Developer Tim Gurner’s $1.75bn Docklands project that will reinvigorate the inner-city precinct
Prolific developer Tim Gurner is not allowing construction constraints or the pandemic to slow his momentum, shoring up his multibillion-dollar pipeline of work with a $1.75bn “city-changing” project in Melbourne.
Positioned near to Marvel Stadium in the Docklands, Mr Gurner will partner with development consortium City Harbour – backed by the wealthy Liberman family – to deliver the new mixed-use precinct, although the terms have not been not disclosed.
The project adds to the more than $10bn pipeline of work under way down the east coast of Australia as well as in Adelaide – and follows the developer’s commitment to Queensland last week with a number of new hirings and a Brisbane office.
While some listed rivals are all but out of the market and smaller players can’t obtain finance, Mr Gurner believes the scale of the Melbourne precinct will rival the awe-inspiring buildings of Singapore, New York or London.
“As the business continues to diversify and grow we are heavily focused on large-scale, mixed-use precincts like this where we can create something with a real point of difference and enough scale to transform the area around it,” he said.
“This will be like nothing ever delivered in Melbourne and really put Docklands on the global map.”
The properties in Melbourne’s City Harbour precinct, between the CBD and Melbourne’s waterfront, are better known for office blocks and earlier this year the consortium sold two towers to Singapore’s Straits Real Estate.
But the Docklands is seeing a burst of new projects.
Daniel Grollo-backed, build-to-rent developer Home Residential is building two towers next to Marvel Stadium and AsheMorgan is overhauling the 10ha The District Docklands precinct.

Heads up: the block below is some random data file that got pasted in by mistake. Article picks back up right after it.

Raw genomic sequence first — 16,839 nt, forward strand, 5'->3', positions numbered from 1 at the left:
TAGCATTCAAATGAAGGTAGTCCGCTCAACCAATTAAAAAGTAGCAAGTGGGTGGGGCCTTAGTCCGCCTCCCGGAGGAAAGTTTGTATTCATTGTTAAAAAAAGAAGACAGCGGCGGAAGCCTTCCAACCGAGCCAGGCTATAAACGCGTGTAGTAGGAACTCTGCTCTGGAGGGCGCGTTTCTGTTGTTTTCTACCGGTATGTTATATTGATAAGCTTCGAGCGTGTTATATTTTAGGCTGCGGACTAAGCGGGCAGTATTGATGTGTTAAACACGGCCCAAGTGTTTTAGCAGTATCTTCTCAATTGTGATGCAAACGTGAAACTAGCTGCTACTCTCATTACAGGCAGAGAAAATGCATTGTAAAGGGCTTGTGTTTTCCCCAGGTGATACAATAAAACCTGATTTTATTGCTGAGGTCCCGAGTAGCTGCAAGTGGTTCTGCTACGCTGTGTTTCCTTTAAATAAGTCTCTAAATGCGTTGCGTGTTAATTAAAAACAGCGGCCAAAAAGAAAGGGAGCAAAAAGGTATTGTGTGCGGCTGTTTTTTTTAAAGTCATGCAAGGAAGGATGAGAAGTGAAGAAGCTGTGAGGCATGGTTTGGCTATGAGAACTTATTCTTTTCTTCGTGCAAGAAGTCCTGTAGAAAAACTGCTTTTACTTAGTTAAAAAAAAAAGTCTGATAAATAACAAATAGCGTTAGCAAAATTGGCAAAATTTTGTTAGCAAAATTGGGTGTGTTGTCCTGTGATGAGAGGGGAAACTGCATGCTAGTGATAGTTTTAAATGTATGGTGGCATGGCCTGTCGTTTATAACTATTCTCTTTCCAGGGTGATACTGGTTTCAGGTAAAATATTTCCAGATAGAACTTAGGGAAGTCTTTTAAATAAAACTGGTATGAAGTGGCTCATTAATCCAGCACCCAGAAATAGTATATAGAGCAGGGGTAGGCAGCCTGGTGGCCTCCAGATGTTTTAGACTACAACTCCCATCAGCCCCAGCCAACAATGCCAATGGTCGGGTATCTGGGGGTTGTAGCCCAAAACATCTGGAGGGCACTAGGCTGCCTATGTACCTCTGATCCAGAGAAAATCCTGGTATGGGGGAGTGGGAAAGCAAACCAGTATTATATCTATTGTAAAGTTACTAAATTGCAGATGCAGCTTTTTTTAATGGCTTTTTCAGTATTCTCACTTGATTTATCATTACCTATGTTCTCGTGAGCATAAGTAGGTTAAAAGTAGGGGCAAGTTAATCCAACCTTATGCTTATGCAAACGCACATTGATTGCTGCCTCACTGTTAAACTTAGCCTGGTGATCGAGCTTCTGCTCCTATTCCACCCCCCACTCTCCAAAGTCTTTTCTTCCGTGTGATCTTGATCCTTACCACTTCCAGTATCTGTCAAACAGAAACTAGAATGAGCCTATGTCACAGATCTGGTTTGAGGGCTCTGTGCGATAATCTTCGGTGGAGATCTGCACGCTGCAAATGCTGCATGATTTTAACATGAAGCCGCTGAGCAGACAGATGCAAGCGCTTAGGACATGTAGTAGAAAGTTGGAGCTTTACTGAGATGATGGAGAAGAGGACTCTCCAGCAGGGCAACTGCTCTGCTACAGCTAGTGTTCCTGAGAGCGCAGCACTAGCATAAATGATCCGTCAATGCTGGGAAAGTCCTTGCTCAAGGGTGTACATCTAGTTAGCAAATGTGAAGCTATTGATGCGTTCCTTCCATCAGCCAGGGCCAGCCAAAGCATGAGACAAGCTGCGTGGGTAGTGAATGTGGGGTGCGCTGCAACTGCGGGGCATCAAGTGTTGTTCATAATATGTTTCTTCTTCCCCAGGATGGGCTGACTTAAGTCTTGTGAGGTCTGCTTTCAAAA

Designs for Mr Gurner’s 18,000sq m site, pegged as a “botanical destination”, are still being finalised. Inspiration for the public realm is coming from some of the world’s largest cities and it’s hoped that the completed project will be a major drawcard, not only for Docklands residents but the recovering tourism market.
Each of the towers at the site will be distinct in its character, form and function and draw upon ambitious architecture from Singapore, Dubai, London and New York. Luxury residential apartments will be in the mix alongside build-to-rent, a hotel and sky-high hospitality venues.
“We’ve taken cues from some of the best architects in the world and some of my favourite designers; each tower will be distinct in its identity, centred around the ‘creation’ in the centre of the site, with additional public land and amenities, interaction between each tower and world-class, mixed-use spaces,” Mr Gurner said.
“We are committed to helping Docklands become what we all know it must for our city, to get back its claim as the world’s most liveable city. Docklands is the biggest opportunity in Melbourne for a world-class precinct and we look forward to adding to its future.”
The site – bordered by Wurundjeri Way, Dudley St, La Trobe St and Harbour Esplanade – has Quay and harbour-front views, and will become the entrance to the city and Docklands from Melbourne’s west.
Mr Gurner last week told The Australian his experience through the tough building conditions of 2015 and 2016 has positioned him well for the current “profitless boom” which has already claimed several builders and projects.
A similar project to Docklands is under way on the Gold Coast. The $1.5bn La Pelago island precinct is expected to hit the market sometime in 2023, featuring four residential towers and a hotel. Other projects under way in the Sunshine State include Mr Gurner’s recently acquired Burleigh development and a 250-plus apartment project in Brisbane’s Fortitude Valley.
Queensland will account for a growing portion of Mr Gurner’s total pipeline over the next five years as the southeast corner readies for the 2032 Olympic Games and continues to see strong interstate migration flows.
“The next 12 months are going to be a huge test,” Mr Gurner said.
“The world is looking pretty fragile, and we think there’ll be a lot of opportunities that will come out of that fragility. Interest rates have moved up, capital costs have moved up significantly, construction (costs) have moved up significantly over the last 12 months, particularly in Perth and Queensland. That’s going to hurt a lot of people, unfortunately.
“That fragmentation in the market is why we are setting a bit more of a base (in Queensland) – to be a larger developer who can get through the harder times and see the opportunities through the next 12 months, which is going to be a big test.”